The 1930-31 Decaturian featured a weekly column entitled "Across The Wabash”
The Dec 15 Sept 1930 p.5
Even as late as 1950, the railroads were providing inspiration, as in the case below from the front page of an annual "April Fool's" edition of The Decaturian which were always filled with humorous phony news stories.
Purveyor of Presidents
Three sitting U.S. Presidents have visited Millikin since the University was founded and the first two of those both depended upon the railroad to get to and from Millikin. In June of 1903, President Theodore Roosevelt arrived as his special train was backed down the Wabash tracks that passed through campus. School children and other Decaturites crowded the new campus behind ropes that left a path for Roosevelt to walk to a stage and officially dedicate the new university which would open that fall.
President Roosevelt (center tipping his hat) walks from his special train to stage through the roped off crowds.
|The President giving his Dedication speech at Millikin||Cover of the Dedication program - June 4, 1903|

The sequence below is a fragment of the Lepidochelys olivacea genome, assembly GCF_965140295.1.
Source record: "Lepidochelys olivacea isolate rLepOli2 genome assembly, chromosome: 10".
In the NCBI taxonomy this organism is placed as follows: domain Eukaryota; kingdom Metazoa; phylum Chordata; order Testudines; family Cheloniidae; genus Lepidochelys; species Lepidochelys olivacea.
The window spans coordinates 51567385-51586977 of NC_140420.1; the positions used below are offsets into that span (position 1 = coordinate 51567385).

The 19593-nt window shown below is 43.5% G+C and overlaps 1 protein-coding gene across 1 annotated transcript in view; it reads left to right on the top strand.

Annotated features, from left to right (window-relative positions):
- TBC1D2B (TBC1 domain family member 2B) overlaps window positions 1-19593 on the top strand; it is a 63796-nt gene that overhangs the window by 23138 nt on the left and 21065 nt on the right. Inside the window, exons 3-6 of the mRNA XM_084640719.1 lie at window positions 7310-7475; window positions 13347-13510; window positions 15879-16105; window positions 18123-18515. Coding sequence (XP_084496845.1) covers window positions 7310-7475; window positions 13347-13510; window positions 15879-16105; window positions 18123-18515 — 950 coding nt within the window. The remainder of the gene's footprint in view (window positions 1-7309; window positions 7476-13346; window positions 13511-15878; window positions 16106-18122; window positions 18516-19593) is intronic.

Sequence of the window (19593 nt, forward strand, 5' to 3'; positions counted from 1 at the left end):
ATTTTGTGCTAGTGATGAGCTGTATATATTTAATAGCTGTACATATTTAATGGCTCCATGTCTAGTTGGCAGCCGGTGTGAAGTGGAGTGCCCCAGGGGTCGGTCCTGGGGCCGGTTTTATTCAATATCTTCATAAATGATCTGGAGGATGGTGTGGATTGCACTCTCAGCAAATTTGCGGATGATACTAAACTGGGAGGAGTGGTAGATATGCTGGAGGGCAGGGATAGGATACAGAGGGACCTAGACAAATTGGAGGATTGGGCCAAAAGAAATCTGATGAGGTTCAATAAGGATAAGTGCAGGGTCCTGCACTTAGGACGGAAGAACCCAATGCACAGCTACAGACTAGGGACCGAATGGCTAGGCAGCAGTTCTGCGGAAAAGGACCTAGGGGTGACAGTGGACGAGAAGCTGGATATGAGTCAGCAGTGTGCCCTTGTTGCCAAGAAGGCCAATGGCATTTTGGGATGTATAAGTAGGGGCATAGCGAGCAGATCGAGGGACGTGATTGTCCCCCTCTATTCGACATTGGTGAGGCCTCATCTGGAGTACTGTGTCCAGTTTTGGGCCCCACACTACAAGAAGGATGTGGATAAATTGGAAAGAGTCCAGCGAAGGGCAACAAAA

When the dedication ceremony ended, the President's train took security and the band to the Wabash station while the President was carried by horse drawn carriage through crowds that lined Decatur streets until he arrived at the Wabash station to reboard his special train. He gave another speech at the station.
President Roosevelt speaks to crowds gathered at the Decatur Wabash Station to see him off after he had dedicated Millikin University.
Just eight years later, on Saturday, February 11, 1911, President William H. Taft visited Decatur and gave a speech inside Millikin's auditorium (today's Albert Taylor Theatre). Taft had arrived on campus by motorcar after giving a speech in downtown Decatur, but he would leave campus and head to Springfield via a special ITS train that was waiting for him in front of Millikin on West Main Street.